The major question regarding ch. 28 is, “Why is Job glorifying Wisdom at this point?” Also, “What exactly is the point of this passage?” Just as we did in the previous chapter, let us now analyze two approaches to answering these questions. We will call the first approach “traditional,” and the second “critical.” Due to its complexity, more attention will be paid to the critical approach.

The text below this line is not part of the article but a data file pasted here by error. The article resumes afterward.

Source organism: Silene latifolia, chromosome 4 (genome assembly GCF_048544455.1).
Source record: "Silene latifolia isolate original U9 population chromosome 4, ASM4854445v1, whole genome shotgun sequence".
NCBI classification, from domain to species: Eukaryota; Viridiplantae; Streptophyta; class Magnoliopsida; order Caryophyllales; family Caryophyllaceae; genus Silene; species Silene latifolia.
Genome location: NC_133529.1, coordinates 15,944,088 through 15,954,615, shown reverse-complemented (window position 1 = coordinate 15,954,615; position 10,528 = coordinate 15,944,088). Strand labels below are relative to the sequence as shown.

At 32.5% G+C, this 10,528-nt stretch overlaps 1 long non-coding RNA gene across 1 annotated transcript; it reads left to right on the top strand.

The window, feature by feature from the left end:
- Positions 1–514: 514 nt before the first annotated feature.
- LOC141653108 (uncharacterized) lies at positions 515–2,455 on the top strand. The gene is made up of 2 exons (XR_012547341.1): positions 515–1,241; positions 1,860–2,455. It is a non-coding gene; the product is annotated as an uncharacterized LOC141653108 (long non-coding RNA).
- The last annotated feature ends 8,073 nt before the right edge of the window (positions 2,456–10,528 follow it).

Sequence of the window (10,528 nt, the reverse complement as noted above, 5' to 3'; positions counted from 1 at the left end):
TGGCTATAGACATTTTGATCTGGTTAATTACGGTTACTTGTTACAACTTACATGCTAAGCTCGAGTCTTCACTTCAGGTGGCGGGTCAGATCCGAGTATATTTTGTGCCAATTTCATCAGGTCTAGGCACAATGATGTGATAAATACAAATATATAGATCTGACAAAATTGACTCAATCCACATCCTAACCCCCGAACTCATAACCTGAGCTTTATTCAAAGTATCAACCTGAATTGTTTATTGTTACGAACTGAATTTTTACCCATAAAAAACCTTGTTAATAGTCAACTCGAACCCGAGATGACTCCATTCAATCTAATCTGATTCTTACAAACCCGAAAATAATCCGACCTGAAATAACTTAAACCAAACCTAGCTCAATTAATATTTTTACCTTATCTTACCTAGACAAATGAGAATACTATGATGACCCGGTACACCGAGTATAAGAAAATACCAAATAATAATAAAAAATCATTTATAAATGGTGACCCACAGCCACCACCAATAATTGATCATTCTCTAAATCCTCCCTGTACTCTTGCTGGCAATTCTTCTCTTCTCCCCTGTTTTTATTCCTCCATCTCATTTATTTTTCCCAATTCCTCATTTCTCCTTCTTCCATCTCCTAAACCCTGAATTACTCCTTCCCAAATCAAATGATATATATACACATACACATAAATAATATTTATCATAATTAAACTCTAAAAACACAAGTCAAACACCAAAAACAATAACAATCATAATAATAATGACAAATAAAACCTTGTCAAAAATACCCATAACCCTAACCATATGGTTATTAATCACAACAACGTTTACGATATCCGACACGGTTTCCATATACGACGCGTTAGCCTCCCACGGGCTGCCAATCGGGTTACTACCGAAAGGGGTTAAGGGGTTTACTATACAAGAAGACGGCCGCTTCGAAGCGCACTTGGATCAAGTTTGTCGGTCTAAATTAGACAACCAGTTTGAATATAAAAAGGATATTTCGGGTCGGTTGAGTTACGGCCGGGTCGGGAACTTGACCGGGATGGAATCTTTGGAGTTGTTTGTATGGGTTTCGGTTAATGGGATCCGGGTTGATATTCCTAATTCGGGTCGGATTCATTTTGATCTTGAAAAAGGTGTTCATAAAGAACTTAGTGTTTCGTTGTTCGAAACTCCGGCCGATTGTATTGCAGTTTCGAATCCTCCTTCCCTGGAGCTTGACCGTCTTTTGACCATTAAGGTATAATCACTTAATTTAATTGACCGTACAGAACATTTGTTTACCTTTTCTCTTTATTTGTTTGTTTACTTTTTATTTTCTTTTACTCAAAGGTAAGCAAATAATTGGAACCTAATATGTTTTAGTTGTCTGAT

Hakham takes a traditional approach. He explains that Job is arguing with the friends about the meaning of “Wisdom.” The friends have repeatedly made appeals to wisdom/tradition in their speeches (cf. 20:4-5, 8:8-10, 15:17-19, etc.), and Job thinks they have misunderstood the term. Job asserts that there are three types of Wisdom: (a) technological sophistication, (b) “fear of the Lord,” and (c) an understanding of why God treats people unfairly. Job explains, according to Hakham, that man has acquired the first type of wisdom (he can mine precious stones from the ground), knows about the second (God revealed it to him in v. 28), but cannot understand the third type (which will forever remain elusive). Hakham writes (p. 218, translation my own): “Job is not belittling the fear [of God]; he had taken a solemn oath at the beginning of the speech to adhere to it his entire life. Rather, he is claiming that ‘fear’ does not include the wisdom relating to God’s control of the world. This is the point of departure from his friends, and it is here that he defeats them.”